Admittedly, forking an open source project is not costless. Usually the most significant cost is that it will be necessary for the new project leader to establish a community of users and developers to support the project in the long term. For economic sociologists, this is the cost of developing social capital. Thus, the more successful the parent project is (and the more cohesive its communities of developer and users), the higher its social capital will be, the higher the transaction costs of a fork, and the more effectively that fork will have to differentiate itself from its parent in order to overcome those costs.
This is illustrated by the case of Samba-TNG which forked from the highly successful Samba project in 1999, seeking to differentiate itself by first offering the facility to replace a Microsoft Windows server as the Primary Domain Controller for an office network. However it struggled to build a development community comparable in size and expertise to that of its parent project, which in the meantime implemented its own version of Samba-TNG’s differentiating feature. In comparison, forks of less dominant and stable projects have been forked more often and more successfully.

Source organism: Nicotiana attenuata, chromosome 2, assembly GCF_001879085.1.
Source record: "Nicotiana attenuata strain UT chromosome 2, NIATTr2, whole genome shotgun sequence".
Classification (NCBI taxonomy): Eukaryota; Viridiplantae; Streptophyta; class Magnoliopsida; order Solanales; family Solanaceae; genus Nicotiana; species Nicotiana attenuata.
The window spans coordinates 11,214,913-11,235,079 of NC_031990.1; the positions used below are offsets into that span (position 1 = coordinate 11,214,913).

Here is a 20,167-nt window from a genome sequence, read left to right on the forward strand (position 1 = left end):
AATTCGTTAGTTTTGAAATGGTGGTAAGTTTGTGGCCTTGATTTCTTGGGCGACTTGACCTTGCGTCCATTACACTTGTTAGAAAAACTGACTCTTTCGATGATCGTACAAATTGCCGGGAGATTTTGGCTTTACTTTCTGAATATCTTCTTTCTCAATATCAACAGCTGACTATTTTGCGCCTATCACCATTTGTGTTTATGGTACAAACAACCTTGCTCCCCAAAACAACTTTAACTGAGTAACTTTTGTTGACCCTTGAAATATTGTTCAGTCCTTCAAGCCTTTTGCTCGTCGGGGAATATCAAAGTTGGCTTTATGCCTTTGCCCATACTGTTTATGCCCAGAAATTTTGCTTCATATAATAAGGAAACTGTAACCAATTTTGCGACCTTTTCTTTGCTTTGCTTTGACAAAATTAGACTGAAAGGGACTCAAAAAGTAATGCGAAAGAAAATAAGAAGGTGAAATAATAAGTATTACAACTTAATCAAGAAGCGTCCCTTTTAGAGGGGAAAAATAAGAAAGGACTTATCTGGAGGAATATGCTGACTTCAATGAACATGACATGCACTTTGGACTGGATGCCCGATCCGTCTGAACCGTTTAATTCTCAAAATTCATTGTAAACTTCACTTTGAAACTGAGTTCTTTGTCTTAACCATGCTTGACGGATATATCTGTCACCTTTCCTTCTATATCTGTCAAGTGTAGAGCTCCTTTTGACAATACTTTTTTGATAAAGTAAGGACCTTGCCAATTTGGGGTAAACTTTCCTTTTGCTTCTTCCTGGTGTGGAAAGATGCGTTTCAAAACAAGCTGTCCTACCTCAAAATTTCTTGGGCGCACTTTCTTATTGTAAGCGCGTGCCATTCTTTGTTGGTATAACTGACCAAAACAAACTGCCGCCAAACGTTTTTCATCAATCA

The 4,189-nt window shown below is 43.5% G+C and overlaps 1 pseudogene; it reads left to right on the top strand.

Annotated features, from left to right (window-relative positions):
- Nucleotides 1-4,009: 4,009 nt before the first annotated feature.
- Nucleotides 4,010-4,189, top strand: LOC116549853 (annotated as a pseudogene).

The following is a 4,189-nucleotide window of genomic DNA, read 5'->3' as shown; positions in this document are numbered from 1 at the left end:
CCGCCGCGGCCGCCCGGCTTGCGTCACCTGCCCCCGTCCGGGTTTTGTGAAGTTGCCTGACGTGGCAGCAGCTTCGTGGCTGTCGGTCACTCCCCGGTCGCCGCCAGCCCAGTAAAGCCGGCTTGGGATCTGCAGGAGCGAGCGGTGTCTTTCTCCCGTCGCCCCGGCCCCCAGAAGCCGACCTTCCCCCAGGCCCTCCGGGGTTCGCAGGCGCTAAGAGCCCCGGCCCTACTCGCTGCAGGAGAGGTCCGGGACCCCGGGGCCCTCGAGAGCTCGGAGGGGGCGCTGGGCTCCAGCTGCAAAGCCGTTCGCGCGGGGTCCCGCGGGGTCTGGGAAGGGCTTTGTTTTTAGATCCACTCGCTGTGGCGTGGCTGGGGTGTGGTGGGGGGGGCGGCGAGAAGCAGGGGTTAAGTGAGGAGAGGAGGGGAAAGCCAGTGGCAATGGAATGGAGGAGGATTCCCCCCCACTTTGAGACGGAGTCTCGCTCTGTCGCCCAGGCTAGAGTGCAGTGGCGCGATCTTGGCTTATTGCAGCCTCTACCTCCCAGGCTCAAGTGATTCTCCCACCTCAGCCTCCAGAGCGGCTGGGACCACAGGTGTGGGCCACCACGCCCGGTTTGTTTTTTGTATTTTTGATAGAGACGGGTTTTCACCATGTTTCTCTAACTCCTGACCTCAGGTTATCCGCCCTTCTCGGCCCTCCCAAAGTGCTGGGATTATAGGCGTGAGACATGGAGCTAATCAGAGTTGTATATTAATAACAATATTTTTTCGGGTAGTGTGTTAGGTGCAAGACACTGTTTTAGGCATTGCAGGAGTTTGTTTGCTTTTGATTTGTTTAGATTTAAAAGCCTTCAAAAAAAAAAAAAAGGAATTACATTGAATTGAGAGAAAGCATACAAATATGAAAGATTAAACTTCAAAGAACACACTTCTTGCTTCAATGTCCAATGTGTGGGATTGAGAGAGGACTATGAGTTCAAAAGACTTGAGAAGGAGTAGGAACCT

This characteristic of the transaction costs associated with migration from one open source project to another provides a cohesive force against the unnecessary fragmentation of open source projects, that will only be overcome if enough developers become sufficiently dissatisfied to form a viable competing project (which the project leaders have an incentive not to allow to happen, lest they lose their base of developers). In comparison, developers within Microsoft Corporation face much higher transaction costs in replicating their work and their communities elsewhere if they are dissatisfied, if indeed it is possible for them to do so at all.
Thus it is from the unexpected source of the open source licence that a solution is found to the problem of maintaining an organisation under an hierarchical structure to address the limitations of anarchistic ordering, in that it provides an implicit ongoing consensual check on the power of the authority which side-steps the difficult task of objectively assessing the authority’s merit antecedently.